• Specific evidence that there has been or is likely to be an attempt by someone to cause the applicant great bodily harm (i.e. documented instances of threats to personal safety of the applicant or of his family or employees)
  • The nature of the business or occupation of the applicant puts him at high personal risk of criminal attack, far greater than the general population;
  • A part of the business or occupation of the applicant requires frequent transportation of large sums of money or other valuables, and alternative protective measures or security cannot be used;
  • When a business or occupation is of a high-risk nature and requires the applicant’s presence in a dangerous environment;
  • The occupation or business of the applicant requires a concealed weapon because no other protection, security, or risk avoidance can reduce the risk of harm to the applicant; or
  • Personal protection is needed to reduce a provable threat to the applicant.

While these are not the only ways to show “good cause”, they are the most commonly accepted reasons that a sheriff will actually issue a CCW license.  Basically, unless you can show that your safety is threatened, either because of actual threats by someone, work as a jewelry store employee in a dangerous part of town, or are an armored truck driver, it will be hard to convince the sheriff to issue the license.

Wait Up

Once you fill out the application, provide your best “good cause” reason on why you should have a CCW license, you’ll need to wait for a decision.  You are supposed to hear back in about 90 days, but in California, where everyone who can get a license is trying to apply for one, it’ll usually take you closer to a year to hear back.

In the meantime, you may be called in for an additional background interview, and sometimes even a psychological evaluation if the sheriff’s office decides that one is necessary, for whatever reason.  

Once you finally get a decision, it’ll come in the mail, and hopefully be a CCW license.  If it’s a denial letter, you can take a look at the letter, and see why you were denied.  If it’s anything other than an unconvincing “good cause”, you can just fix the problem and send it back to the sheriff’s office.  If they decide your “good cause” is not convincing, you can try to fight them on it, but don’t hold your breath.

If you somehow manage to get a CCW license, congrats!  Don’t forget to renew your license every 2 years, and be ready to go through the whole song and dance again at that time.  You’ll still need to have a “good cause” next time around, so if your situation has changed and you no longer work for that armored truck company, you might not get your license renewed.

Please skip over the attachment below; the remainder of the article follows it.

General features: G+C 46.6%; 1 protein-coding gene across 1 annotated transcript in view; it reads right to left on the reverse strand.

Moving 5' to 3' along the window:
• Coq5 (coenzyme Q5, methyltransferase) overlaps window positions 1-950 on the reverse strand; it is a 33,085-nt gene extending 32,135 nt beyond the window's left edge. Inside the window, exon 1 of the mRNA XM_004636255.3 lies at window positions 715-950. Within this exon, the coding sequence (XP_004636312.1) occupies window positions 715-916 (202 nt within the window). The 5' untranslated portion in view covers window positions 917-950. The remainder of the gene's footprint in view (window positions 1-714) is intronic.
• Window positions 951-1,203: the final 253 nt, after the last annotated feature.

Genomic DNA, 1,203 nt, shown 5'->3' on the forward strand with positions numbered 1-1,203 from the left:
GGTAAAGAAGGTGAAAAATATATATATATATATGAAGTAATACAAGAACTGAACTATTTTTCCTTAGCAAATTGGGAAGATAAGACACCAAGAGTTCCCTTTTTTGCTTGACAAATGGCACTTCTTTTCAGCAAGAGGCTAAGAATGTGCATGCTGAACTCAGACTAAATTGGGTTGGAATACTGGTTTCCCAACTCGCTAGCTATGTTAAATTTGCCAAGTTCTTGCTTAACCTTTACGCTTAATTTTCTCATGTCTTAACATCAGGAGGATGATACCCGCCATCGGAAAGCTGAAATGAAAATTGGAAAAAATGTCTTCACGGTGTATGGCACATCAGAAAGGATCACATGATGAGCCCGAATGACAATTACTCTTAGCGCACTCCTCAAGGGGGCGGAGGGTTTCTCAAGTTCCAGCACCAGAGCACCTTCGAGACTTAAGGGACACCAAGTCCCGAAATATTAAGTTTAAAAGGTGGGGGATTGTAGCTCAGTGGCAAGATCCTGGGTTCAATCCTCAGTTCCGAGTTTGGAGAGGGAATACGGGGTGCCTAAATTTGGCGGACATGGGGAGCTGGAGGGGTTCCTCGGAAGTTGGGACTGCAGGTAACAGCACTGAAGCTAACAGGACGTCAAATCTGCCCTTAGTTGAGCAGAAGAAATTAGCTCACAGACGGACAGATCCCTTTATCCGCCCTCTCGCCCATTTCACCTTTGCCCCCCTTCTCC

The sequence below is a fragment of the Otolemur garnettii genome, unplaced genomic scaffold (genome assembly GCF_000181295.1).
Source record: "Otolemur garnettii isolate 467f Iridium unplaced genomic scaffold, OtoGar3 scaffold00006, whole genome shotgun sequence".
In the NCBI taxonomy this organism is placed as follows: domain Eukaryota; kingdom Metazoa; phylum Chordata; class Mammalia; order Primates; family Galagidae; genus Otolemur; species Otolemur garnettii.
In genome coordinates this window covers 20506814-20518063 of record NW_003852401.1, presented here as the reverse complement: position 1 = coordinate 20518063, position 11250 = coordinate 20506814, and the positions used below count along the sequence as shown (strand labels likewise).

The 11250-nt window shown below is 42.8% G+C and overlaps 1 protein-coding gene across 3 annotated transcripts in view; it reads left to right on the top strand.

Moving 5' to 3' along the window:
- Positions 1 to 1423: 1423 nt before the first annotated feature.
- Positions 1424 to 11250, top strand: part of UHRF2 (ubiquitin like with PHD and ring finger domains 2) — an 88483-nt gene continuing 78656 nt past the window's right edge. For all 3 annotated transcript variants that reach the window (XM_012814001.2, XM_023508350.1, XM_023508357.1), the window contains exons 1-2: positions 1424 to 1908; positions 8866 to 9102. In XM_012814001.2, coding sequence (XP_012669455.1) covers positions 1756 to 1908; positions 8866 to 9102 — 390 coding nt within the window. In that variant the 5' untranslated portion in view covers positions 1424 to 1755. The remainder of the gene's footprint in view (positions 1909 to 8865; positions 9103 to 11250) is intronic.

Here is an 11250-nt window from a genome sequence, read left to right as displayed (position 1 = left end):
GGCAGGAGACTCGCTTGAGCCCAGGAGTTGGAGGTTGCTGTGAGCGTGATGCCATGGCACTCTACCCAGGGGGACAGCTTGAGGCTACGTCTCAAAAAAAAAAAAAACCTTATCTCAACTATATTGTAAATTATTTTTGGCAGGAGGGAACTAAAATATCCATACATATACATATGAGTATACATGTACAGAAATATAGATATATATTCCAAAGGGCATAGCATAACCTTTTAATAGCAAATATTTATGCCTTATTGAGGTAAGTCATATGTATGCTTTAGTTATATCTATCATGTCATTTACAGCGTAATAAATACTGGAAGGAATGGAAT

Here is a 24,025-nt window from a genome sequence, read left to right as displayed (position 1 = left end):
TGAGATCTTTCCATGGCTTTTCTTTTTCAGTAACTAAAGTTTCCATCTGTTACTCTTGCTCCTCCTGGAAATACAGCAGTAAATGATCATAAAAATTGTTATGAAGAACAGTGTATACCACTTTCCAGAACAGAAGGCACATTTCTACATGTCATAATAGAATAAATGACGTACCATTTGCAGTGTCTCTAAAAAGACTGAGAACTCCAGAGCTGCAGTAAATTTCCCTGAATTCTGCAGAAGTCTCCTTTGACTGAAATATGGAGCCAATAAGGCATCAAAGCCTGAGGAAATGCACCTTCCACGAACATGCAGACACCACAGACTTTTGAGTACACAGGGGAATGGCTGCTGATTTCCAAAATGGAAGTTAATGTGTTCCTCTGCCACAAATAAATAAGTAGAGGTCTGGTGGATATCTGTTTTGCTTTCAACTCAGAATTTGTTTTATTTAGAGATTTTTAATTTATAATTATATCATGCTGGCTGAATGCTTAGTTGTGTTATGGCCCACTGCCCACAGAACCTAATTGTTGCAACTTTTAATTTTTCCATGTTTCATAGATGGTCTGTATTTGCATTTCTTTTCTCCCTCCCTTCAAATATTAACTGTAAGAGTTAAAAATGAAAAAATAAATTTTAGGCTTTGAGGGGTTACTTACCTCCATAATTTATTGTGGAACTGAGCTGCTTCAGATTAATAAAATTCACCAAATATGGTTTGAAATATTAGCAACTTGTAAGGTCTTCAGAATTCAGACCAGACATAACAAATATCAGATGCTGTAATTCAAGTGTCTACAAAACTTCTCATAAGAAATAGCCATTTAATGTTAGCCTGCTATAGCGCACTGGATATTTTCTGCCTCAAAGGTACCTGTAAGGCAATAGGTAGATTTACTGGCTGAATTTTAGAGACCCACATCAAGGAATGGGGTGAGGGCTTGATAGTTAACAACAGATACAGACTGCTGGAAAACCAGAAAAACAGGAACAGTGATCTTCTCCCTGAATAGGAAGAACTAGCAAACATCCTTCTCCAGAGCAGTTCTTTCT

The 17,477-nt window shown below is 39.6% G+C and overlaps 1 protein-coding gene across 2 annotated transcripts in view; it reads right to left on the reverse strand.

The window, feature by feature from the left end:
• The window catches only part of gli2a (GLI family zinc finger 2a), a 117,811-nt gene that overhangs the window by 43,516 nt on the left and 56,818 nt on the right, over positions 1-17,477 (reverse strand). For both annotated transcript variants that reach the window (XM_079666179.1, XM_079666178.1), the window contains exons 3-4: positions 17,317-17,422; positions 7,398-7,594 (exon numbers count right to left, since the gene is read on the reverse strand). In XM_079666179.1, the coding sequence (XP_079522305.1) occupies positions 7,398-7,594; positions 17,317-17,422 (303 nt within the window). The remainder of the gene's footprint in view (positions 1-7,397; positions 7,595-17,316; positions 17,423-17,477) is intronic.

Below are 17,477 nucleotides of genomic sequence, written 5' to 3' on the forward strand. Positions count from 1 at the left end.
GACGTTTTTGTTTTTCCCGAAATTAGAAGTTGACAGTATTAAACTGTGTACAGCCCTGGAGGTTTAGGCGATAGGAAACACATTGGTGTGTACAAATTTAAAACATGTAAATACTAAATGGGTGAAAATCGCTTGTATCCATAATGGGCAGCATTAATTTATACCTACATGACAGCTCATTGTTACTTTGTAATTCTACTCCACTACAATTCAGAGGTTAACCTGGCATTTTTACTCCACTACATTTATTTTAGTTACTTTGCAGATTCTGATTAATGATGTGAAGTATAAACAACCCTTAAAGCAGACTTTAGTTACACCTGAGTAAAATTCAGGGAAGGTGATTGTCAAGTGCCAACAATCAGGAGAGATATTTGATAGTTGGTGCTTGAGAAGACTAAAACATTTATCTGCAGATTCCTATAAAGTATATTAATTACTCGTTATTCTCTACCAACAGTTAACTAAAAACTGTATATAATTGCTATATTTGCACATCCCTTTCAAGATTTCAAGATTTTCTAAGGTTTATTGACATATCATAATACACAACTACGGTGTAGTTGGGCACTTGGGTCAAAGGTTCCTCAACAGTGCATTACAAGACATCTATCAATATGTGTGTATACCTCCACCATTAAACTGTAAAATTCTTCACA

California CCW Licenses
California CCW Licenses

Where do you think you’re going?

Even with a CCW License, there are still some places that are off limits to you and your gun.

Firearms, even with a concealed weapons license, are not allowed in:

  • Federal courthouses;
  • Federal buildings, whether leased or owned by the federal government;
  • Prisons, jails, detention centers, etc.; or
  • Schools and daycare centers.

Basically, anywhere there are metal detectors or kids, you might want to leave your gun in the car safe.


Besides the badge of honor you get for actually having a CCW license from California, you can also use it in a few other states around the country and carry concealed during your travels.

California CCW licenses are recognized in:

  • Alaska
  • Alabama
  • Arkansas
  • Arizona
  • Iowa
  • Indiana
  • Kansas
  • Kentucky
  • Michigan
  • Missouri
  • Mississippi
  • Montana
  • North Carolina
  • Nebraska
  • Ohio
  • Oklahoma
  • South Dakoa
  • Tennessee
  • Texas
  • Utah
  • Virginia
  • Vermont
  • Wisconsin

Of course, you’ll need to follow the laws on carrying concealed in those states, which may surprise you, since they are probably going to be more lenient than the ones in California.  Check out our CCW law section on the state you are travelling to to know what to expect.  Just don’t get too used to the freedoms or you’ll never want to go back to California!

California reciprocity map
California CCW recognized by states in blue.

Just passing through?

If you have a CCW permit from another state and are travelling to California, you will need to leave your firearms at home.  California does not recognize any out-of-state CCW licenses.

Carry on!

That’s it!  All you need to know about getting a CCW license from the Golden State!  Take a look at our recommendations for concealed holsters if you’re looking to put that new permit to good use, and don’t forget about CCW insurance too!

Be sure to check out our general California gun laws page if you haven’t already, and brush up on your knowledge!